February 1982 - Rod Canion, Jim Harris, Bill Murto, three senior managers from semiconductor manufacturer Texas Instruments, founded Compaq Computer in Hoston, TX; each invested $1,000; first venture funding from Ben Rosen (Sevin-Rosen partners); March 1983 - released first product, Compaq Portable, portable IBM PC compatible personal computer, priced at $2995; sold 53,000 units in first year; 1985 - released Compaq Deskpro 286, 16-bit desktop computer using an Intel 80286 microprocessor running at 6 MHz, cpable of supporting up to 7 MB of RAM; cost $2000 for 40-MB hard disk model; 1986 - introduced first PC based on Intel's new 80386 microprocessor, Compaq Deskpro 386[2]; increased performance leadership over IBM; 1997 - acquired Tandem Computers, known for NonStop server line; instantly gave presence in higher end business computing market; 1998 - acquired Digital Equipment Corporation, leading company in previous generation of computing during the 1970s and early 1980s; made Compaq world's second largest computer maker in terms of revenue; May 3, 2002 - acquired by Hewlett-Packard in $19 billion deal.

Rod Canion, Jim Harris, Bill Murto - Co-Founders Compaq Computer ( systems/compaq/compaq-team.jpg)

June 1982 - Columbia Data Products (founded in 1976 in Columbia, MD) introduced the MPC 1600 "Multi Personal Computer", exact functional copy of the IBM PC model 5150 (except for BIOS); first IBM PC clone; 1983 - revenue of $56 million (vs. $9.4 million in 1982); February 1984 - IBM introduced its first portable PC; August 1984 - CDP sales faltered; 1985 - stock dropped to $0.50 per share, delisted; 1986 - taken private; 1987 - shifted emphasis from hardware to software.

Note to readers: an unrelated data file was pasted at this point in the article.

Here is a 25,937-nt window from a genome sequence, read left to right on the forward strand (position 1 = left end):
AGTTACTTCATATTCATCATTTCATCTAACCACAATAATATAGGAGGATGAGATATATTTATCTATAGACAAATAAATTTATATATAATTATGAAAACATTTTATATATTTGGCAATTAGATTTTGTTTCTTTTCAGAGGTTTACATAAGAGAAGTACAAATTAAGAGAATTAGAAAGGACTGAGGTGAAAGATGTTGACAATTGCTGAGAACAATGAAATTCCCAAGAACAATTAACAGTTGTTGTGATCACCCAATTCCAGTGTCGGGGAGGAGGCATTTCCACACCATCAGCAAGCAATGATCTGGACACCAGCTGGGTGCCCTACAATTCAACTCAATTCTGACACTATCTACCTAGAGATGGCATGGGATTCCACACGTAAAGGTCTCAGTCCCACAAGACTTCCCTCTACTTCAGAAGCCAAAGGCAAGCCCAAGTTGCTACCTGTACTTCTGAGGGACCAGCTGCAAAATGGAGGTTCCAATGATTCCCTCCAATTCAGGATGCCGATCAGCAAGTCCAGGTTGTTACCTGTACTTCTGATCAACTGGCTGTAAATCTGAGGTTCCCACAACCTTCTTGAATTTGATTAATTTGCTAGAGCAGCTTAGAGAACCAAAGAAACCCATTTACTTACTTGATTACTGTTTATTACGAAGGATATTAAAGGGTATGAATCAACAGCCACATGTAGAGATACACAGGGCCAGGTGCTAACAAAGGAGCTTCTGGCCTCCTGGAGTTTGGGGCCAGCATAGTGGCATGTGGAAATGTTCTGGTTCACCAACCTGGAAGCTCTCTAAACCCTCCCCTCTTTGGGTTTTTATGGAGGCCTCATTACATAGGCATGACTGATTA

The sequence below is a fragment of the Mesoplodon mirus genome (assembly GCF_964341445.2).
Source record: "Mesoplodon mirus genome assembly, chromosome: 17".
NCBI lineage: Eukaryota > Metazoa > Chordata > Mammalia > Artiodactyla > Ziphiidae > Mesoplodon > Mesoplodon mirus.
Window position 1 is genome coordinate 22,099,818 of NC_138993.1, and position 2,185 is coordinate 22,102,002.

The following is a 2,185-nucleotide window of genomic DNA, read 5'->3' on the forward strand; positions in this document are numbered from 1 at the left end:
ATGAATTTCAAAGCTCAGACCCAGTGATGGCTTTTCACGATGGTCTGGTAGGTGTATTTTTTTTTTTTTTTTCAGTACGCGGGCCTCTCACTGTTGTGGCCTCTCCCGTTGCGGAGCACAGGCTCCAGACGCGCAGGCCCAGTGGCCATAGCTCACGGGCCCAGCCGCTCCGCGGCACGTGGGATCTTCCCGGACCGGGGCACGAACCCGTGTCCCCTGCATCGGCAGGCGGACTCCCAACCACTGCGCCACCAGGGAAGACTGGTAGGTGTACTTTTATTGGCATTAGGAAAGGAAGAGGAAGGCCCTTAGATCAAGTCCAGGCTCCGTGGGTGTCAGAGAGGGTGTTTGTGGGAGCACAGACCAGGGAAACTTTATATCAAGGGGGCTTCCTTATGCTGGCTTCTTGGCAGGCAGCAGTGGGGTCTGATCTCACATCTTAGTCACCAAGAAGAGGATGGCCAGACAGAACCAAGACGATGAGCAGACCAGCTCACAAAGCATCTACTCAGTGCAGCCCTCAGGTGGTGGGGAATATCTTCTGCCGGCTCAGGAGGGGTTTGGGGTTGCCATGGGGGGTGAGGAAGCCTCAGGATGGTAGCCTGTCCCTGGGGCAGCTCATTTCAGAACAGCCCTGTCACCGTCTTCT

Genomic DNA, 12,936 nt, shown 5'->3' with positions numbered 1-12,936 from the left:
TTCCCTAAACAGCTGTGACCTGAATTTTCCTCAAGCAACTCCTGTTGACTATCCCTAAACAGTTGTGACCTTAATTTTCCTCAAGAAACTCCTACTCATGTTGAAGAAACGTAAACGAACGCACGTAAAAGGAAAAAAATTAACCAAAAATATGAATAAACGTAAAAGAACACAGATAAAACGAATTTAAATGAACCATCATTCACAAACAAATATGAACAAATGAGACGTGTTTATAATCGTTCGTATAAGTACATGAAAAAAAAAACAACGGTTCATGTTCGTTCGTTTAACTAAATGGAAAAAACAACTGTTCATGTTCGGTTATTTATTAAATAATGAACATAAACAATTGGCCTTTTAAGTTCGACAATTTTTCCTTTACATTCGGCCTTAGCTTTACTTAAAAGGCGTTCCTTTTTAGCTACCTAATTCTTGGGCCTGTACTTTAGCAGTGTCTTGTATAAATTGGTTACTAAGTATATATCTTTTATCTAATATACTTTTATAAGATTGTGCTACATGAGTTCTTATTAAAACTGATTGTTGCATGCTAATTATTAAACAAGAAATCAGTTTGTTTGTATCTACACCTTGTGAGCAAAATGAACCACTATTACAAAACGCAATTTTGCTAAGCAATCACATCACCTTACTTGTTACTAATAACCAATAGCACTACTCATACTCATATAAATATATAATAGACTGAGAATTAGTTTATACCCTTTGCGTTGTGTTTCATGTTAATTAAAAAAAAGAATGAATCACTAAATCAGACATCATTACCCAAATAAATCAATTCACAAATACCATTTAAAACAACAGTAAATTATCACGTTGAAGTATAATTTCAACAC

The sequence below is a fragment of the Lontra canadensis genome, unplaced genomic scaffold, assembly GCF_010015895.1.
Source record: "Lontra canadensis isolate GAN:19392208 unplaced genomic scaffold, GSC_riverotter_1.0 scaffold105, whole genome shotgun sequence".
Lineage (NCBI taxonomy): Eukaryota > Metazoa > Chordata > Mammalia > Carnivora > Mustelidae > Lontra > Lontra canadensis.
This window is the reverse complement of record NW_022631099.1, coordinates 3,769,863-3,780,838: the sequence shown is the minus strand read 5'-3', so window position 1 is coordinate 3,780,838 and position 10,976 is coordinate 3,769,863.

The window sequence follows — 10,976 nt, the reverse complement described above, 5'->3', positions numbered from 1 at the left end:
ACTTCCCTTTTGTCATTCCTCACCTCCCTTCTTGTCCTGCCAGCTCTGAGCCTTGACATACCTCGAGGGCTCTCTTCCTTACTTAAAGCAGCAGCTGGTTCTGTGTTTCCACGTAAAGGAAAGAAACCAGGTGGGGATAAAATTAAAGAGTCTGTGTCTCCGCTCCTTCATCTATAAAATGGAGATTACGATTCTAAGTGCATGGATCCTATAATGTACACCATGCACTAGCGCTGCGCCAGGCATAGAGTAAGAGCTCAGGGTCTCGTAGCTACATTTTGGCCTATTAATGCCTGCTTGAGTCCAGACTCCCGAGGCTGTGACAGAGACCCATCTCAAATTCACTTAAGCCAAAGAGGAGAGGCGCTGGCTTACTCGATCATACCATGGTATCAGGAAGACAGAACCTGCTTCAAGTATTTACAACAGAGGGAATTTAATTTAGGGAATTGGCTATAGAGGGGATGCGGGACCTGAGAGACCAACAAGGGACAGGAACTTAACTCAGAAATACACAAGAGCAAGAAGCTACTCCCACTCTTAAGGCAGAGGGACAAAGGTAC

July 1982 - Rich Skrenta (15), high school student at Mt. Lebanon High School, Mt. Lebanon, PA, wrote Elk Cloner "boot" virus that infected Apple II machines through floppy disks; considered first virus to hit computers worldwide; relatively harmless prank.

August 18, 1982 - Wang Laboratories filed for Chapter 11 (failure to keep pace with growth in the Personal Computer [PC] market); founded in the 1951, grew profitable as a major supplier of microcomputers. By the 1970s, the company had become a "multi-national colossus." Company was reborn in 1993 (and is known today as Wang Global) and has become a leading systems integrator and provider of information technology services worldwide.

January 19, 1983 - Apple introduced Lisa (Local Integrated Software Architecture); operating system featured multitasking and virtual memory.

March 8, 1983 - IBM released PC DOS version 2.0.

November 10, 1983 - Fred Cohen presented to security seminar results of first documented working virus (defined as "a program that can 'infect' other programs by modifying them to include a ... version of itself"), created as experiment in computer security when studying for PhD at the University of Southern California.

1984 - Liu Chuanzhi, 10 engineers from Chinese Academy of Sciences, received government permission to start business enterprise, worked from small bungalow in Beijing, founded Lenovo; used brand name, Legend; promoted PC usage throughout China, developed the revolutionary Legend Chinese character card that translated English software into Chinese characters; 2003 - name changed to Lenovo; May 2005 - acquired IBM’s PC division for $1,25 billion; became world's third largest PC maker (behind Dell, HP); over $13 billion in annual reserves, more than 19,000 people worldwide.

January 24, 1984 - Apple Computer unveiled Macintosh personal computer; January 30, 1984 - Steve Jobs first publicly demonstrated Macintosh computer.

1985 - Ted Waitt (22) founded Gateway 2000 in Iowa farmhouse; started with $10,000 loan guaranteed by his grandmother, rented computer, three-page business plan; sold computers direct to consumers; 1991 - introduced distinctive cow-spotted boxes (tribute to its farm heritage; 1993 - cracked Fortune 500, went public, traded on NASDAQ; 1997 - moved to New York Stock Exchange; January 2006 - approximately 1,800 employees.